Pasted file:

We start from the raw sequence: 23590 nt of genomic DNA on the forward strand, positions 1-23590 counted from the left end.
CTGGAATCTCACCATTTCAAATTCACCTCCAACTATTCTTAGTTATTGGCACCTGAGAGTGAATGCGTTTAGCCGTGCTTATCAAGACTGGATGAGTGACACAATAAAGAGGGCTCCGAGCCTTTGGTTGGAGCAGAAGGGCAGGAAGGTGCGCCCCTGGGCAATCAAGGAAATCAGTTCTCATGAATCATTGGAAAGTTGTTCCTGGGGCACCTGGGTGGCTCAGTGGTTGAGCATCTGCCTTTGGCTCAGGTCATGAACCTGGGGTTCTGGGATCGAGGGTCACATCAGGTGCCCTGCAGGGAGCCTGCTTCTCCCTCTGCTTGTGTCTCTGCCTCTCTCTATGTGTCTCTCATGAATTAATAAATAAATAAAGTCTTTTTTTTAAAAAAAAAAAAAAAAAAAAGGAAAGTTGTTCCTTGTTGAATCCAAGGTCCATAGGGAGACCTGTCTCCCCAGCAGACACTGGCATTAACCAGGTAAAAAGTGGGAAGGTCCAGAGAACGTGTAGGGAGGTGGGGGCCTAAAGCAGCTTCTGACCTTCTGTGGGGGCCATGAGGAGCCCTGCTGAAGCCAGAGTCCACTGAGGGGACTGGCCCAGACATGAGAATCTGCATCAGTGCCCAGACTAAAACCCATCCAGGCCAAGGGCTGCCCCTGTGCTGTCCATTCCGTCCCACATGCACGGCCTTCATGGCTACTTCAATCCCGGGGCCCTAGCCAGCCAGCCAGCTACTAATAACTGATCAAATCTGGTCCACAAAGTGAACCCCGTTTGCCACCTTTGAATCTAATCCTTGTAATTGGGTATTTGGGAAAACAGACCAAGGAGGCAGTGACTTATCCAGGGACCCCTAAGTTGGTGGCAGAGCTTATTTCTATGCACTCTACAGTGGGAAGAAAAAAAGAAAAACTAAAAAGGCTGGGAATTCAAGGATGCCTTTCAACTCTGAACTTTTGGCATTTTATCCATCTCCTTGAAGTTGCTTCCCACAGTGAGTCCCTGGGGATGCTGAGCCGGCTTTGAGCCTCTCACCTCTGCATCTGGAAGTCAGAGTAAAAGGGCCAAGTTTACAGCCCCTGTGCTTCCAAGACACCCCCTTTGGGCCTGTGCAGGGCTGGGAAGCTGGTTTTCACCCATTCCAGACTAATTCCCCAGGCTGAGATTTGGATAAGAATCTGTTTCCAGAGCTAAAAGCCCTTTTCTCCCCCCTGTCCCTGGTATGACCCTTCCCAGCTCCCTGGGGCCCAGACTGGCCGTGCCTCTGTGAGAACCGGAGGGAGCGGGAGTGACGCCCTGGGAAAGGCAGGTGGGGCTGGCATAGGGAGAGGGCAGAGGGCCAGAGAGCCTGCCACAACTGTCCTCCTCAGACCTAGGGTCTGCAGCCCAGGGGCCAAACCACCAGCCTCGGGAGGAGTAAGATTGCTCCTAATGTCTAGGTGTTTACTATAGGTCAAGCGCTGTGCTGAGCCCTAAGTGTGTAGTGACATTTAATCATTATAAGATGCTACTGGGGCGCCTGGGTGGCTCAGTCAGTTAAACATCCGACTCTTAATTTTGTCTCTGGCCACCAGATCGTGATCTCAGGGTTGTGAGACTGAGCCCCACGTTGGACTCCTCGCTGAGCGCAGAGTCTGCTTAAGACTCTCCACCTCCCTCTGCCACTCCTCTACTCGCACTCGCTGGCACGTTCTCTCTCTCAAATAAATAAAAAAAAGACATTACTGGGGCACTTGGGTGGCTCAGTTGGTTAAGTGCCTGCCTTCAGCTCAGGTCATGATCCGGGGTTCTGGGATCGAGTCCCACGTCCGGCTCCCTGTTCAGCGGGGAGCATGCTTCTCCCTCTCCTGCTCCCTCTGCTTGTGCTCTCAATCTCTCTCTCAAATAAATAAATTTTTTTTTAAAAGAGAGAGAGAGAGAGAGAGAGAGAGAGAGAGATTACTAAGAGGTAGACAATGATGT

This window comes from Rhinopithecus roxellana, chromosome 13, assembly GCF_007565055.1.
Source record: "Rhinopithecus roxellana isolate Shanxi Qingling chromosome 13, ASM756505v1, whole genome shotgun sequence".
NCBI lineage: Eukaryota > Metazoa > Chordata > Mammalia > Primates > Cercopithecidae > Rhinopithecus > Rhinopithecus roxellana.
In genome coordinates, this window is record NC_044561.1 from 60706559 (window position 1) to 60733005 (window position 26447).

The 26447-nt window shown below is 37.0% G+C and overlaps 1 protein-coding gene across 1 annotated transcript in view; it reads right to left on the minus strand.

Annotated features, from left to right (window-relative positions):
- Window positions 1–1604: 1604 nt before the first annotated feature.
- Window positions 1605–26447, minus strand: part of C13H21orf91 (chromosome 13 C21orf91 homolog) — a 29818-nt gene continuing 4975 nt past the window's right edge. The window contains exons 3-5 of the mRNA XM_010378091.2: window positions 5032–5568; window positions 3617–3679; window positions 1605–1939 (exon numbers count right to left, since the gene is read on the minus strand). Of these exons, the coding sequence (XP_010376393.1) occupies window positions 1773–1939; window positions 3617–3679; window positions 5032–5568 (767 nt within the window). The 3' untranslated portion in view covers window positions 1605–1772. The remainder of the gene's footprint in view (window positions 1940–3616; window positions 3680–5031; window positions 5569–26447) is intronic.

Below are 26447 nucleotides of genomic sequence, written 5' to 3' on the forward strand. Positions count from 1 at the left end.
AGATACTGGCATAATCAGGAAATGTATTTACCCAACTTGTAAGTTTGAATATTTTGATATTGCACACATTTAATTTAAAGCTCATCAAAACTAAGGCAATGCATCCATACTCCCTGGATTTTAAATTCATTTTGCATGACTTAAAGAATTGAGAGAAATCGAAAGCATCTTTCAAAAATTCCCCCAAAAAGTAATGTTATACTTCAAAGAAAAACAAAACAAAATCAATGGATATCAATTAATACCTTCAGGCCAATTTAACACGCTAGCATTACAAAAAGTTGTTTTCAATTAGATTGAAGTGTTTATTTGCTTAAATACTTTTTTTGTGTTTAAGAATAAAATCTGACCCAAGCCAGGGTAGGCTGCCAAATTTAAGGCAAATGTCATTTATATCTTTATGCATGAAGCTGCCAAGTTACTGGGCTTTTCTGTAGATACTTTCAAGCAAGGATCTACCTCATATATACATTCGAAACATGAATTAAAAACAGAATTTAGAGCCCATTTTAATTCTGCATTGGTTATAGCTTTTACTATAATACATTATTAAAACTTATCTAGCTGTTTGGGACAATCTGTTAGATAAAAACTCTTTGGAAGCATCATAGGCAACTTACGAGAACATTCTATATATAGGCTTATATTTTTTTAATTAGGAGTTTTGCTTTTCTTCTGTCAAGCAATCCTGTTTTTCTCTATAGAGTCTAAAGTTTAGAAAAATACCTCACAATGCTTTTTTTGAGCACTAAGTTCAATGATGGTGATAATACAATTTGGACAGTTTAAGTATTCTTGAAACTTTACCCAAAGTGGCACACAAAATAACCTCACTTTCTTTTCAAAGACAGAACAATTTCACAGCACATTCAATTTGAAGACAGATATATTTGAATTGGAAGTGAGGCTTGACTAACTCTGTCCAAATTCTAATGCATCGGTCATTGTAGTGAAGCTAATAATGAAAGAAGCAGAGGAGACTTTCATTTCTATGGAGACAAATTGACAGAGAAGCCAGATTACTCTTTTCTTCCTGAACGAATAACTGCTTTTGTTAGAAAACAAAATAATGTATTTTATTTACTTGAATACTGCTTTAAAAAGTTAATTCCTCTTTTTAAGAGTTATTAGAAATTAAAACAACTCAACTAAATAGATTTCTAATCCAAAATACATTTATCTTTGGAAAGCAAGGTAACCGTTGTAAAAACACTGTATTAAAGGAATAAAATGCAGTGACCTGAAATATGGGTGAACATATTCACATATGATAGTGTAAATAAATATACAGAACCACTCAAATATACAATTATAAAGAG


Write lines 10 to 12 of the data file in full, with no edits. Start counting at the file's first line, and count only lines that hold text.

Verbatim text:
- Window positions 1605–26447, minus strand: part of C13H21orf91 (chromosome 13 C21orf91 homolog) — a 29818-nt gene continuing 4975 nt past the window's right edge. The window contains exons 3-5 of the mRNA XM_010378091.2: window positions 5032–5568; window positions 3617–3679; window positions 1605–1939 (exon numbers count right to left, since the gene is read on the minus strand). Of these exons, the coding sequence (XP_010376393.1) occupies window positions 1773–1939; window positions 3617–3679; window positions 5032–5568 (767 nt within the window). The 3' untranslated portion in view covers window positions 1605–1772. The remainder of the gene's footprint in view (window positions 1940–3616; window positions 3680–5031; window positions 5569–26447) is intronic.

Below are 26447 nucleotides of genomic sequence, written 5' to 3' on the forward strand. Positions count from 1 at the left end.
AGATACTGGCATAATCAGGAAATGTATTTACCCAACTTGTAAGTTTGAATATTTTGATATTGCACACATTTAATTTAAAGCTCATCAAAACTAAGGCAATGCATCCATACTCCCTGGATTTTAAATTCATTTTGCATGACTTAAAGAATTGAGAGAAATCGAAAGCATCTTTCAAAAATTCCCCCAAAAAGTAATGTTATACTTCAAAGAAAAACAAAACAAAATCAATGGATATCAATTAATACCTTCAGGCCAATTTAACACGCTAGCATTACAAAAAGTTGTTTTCAATTAGATTGAAGTGTTTATTTGCTTAAATACTTTTTTTGTGTTTAAGAATAAAATCTGACCCAAGCCAGGGTAGGCTGCCAAATTTAAGGCAAATGTCATTTATATCTTTATGCATGAAGCTGCCAAGTTACTGGGCTTTTCTGTAGATACTTTCAAGCAAGGATCTACCTCATATATACATTCGAAACATGAATTAAAAACAGAATTTAGAGCCCATTTTAATTCTGCATTGGTTATAGCTTTTACTATAATACATTATTAAAACTTATCTAGCTGTTTGGGACAATCTGTTAGATAAAAACTCTTTGGAAGCATCATAGGCAACTTACGAGAACATTCTATATATAGGCTTATATTTTTTTAATTAGGAGTTTTGCTTTTCTTCTGTCAAGCAATCCTGTTTTTCTCTATAGAGTCTAAAGTTTAGAAAAATACCTCACAATGCTTTTTTTGAGCACTAAGTTCAATGATGGTGATAATACAATTTGGACAGTTTAAGTATTCTTGAAACTTTACCCAAAGTGGCACACAAAATAACCTCACTTTCTTTTCAAAGACAGAACAATTTCACAGCACATTCAATTTGAAGACAGATATATTTGAATTGGAAGTGAGGCTTGACTAACTCTGTCCAAATTCTAATGCATCGGTCATTGTAGTGAAGCTAATAATGAAAGAAGCAGAGGAGACTTTCATTTCTATGGAGACAAATTGACAGAGAAGCCAGATTACTCTTTTCTTCCTGAACGAATAACTGCTTTTGTTAGAAAACAAAATAATGTATTTTATTTACTTGAATACTGCTTTAAAAAGTTAATTCCTCTTTTTAAGAGTTATTAGAAATTAAAACAACTCAACTAAATAGATTTCTAATCCAAAATACATTTATCTTTGGAAAGCAAGGTAACCGTTGTAAAAACACTGTATTAAAGGAATAAAATGCAGTGACCTGAAATATGGGTGAACATATTCACATATGATAGTGTAAATAAATATACAGAACCACTCAAATATACAATTATAAAGAG